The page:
Return to Main Page
Exercises for This Topic
Index of On-Line Topics
Everything for Calculus
Everything for Finite Math
Everything for Finite Math & Calculus
Note To understand this topic, you will need to be familiar with derivatives, as discussed in Chapter 3 of Calculus Applied to the Real World. If you like, you can review the topic summary material on derivatives or, for a more detailed study, the on-line tutorials on derivatives.
We start with the observation that if you zoom in to a portion of a smooth curve near a specified point, it becomes indistinguishable from the tangent line at that point. In other words:
For this reason, the linear function whose graph is the tangent line to y = f(x) at a specified point (a, f(a)) is called the linear approximation of f(x) near x = a.
Q What is the formula for the linear approximation?
A All we need is the equation of the tangent line at a specified point (a, f(a)). Since the tangent line at (a, f(a)) has slope f'(a), we can write down its equation using the point-slope formula:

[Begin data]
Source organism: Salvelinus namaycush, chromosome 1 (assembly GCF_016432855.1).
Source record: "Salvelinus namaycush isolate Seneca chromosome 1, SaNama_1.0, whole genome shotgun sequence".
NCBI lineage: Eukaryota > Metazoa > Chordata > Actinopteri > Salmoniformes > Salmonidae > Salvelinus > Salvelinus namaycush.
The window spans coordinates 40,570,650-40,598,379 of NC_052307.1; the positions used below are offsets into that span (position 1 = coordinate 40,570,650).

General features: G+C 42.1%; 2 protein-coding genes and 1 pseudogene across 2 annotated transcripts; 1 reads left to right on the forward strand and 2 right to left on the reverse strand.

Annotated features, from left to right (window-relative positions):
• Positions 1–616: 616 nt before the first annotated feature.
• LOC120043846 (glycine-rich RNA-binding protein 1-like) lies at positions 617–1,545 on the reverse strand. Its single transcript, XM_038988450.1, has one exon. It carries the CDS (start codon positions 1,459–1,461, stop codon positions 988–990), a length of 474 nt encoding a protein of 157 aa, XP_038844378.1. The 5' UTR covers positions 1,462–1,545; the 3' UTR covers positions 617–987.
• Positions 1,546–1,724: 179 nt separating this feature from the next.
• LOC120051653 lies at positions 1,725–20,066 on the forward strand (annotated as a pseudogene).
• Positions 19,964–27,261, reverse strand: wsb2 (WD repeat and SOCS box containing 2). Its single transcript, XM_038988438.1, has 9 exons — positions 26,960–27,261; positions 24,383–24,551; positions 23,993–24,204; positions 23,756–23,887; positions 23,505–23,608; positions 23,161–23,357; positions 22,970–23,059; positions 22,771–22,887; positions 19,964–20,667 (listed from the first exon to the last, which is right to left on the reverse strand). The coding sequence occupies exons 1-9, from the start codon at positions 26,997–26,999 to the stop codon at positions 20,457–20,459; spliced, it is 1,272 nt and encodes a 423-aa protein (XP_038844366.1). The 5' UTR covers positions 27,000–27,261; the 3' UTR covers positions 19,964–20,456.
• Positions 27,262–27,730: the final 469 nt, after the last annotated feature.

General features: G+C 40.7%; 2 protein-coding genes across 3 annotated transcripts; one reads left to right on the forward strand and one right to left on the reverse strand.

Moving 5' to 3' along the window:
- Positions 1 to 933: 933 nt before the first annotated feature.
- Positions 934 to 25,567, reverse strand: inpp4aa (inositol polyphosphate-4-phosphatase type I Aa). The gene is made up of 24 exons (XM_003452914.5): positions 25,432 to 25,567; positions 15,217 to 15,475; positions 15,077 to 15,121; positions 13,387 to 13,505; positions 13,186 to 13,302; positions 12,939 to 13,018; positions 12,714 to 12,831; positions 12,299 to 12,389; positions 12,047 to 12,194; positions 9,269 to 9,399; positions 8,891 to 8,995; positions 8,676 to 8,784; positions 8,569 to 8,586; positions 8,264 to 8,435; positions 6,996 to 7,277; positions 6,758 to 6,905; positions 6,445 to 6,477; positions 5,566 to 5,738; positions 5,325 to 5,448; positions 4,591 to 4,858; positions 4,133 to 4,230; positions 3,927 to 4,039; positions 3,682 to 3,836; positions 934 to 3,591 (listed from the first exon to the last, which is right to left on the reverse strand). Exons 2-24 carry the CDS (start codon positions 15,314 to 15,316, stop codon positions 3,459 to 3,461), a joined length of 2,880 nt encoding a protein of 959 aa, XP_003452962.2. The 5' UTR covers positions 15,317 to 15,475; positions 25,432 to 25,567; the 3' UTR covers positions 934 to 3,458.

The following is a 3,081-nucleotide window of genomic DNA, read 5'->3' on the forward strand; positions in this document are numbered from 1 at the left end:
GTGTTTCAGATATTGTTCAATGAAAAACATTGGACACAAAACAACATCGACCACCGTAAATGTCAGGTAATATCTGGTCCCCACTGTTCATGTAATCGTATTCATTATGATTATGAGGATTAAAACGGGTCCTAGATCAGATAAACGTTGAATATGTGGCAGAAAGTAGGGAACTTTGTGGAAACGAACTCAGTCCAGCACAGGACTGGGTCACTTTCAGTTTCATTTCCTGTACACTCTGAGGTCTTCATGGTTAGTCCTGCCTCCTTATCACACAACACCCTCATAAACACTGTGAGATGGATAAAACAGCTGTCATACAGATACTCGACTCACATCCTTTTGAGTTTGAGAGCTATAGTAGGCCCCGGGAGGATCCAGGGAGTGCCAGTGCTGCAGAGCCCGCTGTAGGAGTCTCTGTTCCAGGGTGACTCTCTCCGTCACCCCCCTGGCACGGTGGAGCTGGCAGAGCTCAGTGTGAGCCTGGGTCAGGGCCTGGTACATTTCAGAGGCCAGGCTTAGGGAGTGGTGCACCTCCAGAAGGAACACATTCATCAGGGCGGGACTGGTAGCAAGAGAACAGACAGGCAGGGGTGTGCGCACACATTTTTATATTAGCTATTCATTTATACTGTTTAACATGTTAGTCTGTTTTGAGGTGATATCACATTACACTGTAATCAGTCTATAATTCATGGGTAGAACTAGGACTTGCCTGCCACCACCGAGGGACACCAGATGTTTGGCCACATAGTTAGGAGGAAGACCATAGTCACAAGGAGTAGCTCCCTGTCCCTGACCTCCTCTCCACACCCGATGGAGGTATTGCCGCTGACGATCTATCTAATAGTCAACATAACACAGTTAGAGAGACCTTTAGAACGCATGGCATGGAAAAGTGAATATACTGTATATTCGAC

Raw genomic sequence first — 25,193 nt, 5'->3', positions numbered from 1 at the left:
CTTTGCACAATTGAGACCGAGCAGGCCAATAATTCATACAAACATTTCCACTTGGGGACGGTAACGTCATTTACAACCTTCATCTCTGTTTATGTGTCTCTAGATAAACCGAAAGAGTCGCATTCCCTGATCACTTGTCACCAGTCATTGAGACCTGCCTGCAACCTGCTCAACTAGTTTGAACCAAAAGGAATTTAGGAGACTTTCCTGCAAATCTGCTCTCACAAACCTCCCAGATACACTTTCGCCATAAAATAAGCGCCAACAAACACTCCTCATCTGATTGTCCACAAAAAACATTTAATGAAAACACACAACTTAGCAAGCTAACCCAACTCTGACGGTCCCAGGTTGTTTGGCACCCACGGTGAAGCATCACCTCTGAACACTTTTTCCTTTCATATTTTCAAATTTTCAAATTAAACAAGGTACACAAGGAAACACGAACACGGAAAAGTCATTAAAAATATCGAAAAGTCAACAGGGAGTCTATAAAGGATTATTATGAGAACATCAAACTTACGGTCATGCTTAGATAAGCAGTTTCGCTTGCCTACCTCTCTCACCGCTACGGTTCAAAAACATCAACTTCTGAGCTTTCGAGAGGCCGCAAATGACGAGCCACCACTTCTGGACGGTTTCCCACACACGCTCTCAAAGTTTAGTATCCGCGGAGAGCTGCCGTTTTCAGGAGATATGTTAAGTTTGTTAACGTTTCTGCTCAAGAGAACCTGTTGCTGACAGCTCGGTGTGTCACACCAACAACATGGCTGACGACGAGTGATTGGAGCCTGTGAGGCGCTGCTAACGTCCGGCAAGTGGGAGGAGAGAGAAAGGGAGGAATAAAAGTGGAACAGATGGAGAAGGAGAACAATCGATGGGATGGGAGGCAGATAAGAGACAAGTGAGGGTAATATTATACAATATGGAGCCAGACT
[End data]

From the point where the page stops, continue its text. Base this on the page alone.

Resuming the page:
|y||=||y0 + m(x - x0)|
|=||f(a) + f'(a)(x - a)|
Q The above argument is based on geometry: the fact that the tangent line is close to the original graph near the point of tangency. Is there an algebriac way of seeing why this is true?
A Yes. This links to an algebraic derivation of the linear approximation.
Linear Approximation of f(x) Near x = a
If x is close to a, then
Example 1 Linear Approximation of the Square Root
Let f(x) = x1/2. Find the linear approximation of f near x = 4 (at the point (4, f(4)) = (4, 2) on the graph), and use it to approximate 4.1.
We can use L(x) to approximate the square root of any number close to 4 very easily without using a calculator. For example,
Example 2 Linear Approximation of the Logarithm
Use linear approximation to approximate ln(1.134).
Here, we are not given a value for a. The key is to use a value close to 1.134 whose natural logarithm we know. Since we know that ln(1) = 0, we take a to be 1.
Now use the formula for linear approximation:
Substituting and simplifying gives (numerical answers should be accurate to 4 decimal places):